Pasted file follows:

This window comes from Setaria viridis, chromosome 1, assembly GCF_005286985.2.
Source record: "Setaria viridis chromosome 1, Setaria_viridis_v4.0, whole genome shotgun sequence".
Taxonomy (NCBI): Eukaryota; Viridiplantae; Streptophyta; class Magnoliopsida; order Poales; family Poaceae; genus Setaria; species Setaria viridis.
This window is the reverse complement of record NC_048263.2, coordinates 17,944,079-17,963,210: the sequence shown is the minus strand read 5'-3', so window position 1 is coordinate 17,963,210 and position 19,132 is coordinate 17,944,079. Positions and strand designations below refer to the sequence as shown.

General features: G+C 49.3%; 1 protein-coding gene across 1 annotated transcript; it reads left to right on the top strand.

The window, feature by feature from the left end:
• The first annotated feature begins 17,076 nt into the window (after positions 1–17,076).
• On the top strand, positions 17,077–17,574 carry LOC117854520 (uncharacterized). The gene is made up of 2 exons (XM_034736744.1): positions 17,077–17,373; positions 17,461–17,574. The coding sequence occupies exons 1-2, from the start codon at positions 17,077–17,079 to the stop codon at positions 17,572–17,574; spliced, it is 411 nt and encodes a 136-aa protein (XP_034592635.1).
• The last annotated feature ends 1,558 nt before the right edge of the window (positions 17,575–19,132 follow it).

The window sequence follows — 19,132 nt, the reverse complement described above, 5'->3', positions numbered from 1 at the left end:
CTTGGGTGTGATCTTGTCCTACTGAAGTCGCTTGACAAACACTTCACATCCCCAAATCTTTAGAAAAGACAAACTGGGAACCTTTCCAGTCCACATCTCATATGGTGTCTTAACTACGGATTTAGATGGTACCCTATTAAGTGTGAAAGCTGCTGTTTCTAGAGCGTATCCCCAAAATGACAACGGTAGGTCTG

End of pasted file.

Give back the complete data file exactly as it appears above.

This window comes from Setaria viridis, chromosome 1, assembly GCF_005286985.2.
Source record: "Setaria viridis chromosome 1, Setaria_viridis_v4.0, whole genome shotgun sequence".
Taxonomy (NCBI): Eukaryota; Viridiplantae; Streptophyta; class Magnoliopsida; order Poales; family Poaceae; genus Setaria; species Setaria viridis.
This window is the reverse complement of record NC_048263.2, coordinates 17,944,079-17,963,210: the sequence shown is the minus strand read 5'-3', so window position 1 is coordinate 17,963,210 and position 19,132 is coordinate 17,944,079. Positions and strand designations below refer to the sequence as shown.

General features: G+C 49.3%; 1 protein-coding gene across 1 annotated transcript; it reads left to right on the top strand.

The window, feature by feature from the left end:
• The first annotated feature begins 17,076 nt into the window (after positions 1–17,076).
• On the top strand, positions 17,077–17,574 carry LOC117854520 (uncharacterized). The gene is made up of 2 exons (XM_034736744.1): positions 17,077–17,373; positions 17,461–17,574. The coding sequence occupies exons 1-2, from the start codon at positions 17,077–17,079 to the stop codon at positions 17,572–17,574; spliced, it is 411 nt and encodes a 136-aa protein (XP_034592635.1).
• The last annotated feature ends 1,558 nt before the right edge of the window (positions 17,575–19,132 follow it).

The window sequence follows — 19,132 nt, the reverse complement described above, 5'->3', positions numbered from 1 at the left end:
CTTGGGTGTGATCTTGTCCTACTGAAGTCGCTTGACAAACACTTCACATCCCCAAATCTTTAGAAAAGACAAACTGGGAACCTTTCCAGTCCACATCTCATATGGTGTCTTAACTACGGATTTAGATGGTACCCTATTAAGTGTGAAAGCTGCTGTTTCTAGAGCGTATCCCCAAAATGACAACGGTAGGTCTG